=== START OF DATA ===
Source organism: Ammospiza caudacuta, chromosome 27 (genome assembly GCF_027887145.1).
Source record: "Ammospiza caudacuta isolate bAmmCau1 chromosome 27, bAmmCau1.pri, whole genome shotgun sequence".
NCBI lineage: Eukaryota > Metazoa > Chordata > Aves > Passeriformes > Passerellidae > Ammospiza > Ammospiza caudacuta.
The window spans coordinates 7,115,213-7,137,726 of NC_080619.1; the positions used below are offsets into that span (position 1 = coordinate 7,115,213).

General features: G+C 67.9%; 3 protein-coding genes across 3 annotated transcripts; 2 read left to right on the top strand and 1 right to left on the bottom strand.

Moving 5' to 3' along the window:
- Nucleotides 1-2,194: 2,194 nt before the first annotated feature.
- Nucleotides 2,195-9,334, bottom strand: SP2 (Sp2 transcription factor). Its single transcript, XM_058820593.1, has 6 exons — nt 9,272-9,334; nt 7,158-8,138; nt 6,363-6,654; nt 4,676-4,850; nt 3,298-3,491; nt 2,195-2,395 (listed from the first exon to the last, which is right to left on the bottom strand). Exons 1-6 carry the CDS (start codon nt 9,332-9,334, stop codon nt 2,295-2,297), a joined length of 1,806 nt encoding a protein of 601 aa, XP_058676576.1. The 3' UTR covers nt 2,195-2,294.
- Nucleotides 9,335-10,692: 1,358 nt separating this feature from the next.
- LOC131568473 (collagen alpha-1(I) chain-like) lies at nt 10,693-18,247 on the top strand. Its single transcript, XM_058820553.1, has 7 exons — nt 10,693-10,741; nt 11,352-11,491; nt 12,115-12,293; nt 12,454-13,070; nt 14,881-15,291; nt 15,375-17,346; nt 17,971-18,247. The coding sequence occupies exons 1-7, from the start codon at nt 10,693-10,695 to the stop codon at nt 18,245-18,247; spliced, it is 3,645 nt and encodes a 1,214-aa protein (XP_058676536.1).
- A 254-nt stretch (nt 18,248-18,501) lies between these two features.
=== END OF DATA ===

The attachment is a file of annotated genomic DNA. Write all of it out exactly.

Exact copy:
Source organism: Ammospiza caudacuta, chromosome 27 (genome assembly GCF_027887145.1).
Source record: "Ammospiza caudacuta isolate bAmmCau1 chromosome 27, bAmmCau1.pri, whole genome shotgun sequence".
NCBI lineage: Eukaryota > Metazoa > Chordata > Aves > Passeriformes > Passerellidae > Ammospiza > Ammospiza caudacuta.
The window spans coordinates 7,115,213-7,137,726 of NC_080619.1; the positions used below are offsets into that span (position 1 = coordinate 7,115,213).

General features: G+C 67.9%; 3 protein-coding genes across 3 annotated transcripts; 2 read left to right on the top strand and 1 right to left on the bottom strand.

Moving 5' to 3' along the window:
- Nucleotides 1-2,194: 2,194 nt before the first annotated feature.
- Nucleotides 2,195-9,334, bottom strand: SP2 (Sp2 transcription factor). Its single transcript, XM_058820593.1, has 6 exons — nt 9,272-9,334; nt 7,158-8,138; nt 6,363-6,654; nt 4,676-4,850; nt 3,298-3,491; nt 2,195-2,395 (listed from the first exon to the last, which is right to left on the bottom strand). Exons 1-6 carry the CDS (start codon nt 9,332-9,334, stop codon nt 2,295-2,297), a joined length of 1,806 nt encoding a protein of 601 aa, XP_058676576.1. The 3' UTR covers nt 2,195-2,294.
- Nucleotides 9,335-10,692: 1,358 nt separating this feature from the next.
- LOC131568473 (collagen alpha-1(I) chain-like) lies at nt 10,693-18,247 on the top strand. Its single transcript, XM_058820553.1, has 7 exons — nt 10,693-10,741; nt 11,352-11,491; nt 12,115-12,293; nt 12,454-13,070; nt 14,881-15,291; nt 15,375-17,346; nt 17,971-18,247. The coding sequence occupies exons 1-7, from the start codon at nt 10,693-10,695 to the stop codon at nt 18,245-18,247; spliced, it is 3,645 nt and encodes a 1,214-aa protein (XP_058676536.1).
- A 254-nt stretch (nt 18,248-18,501) lies between these two features.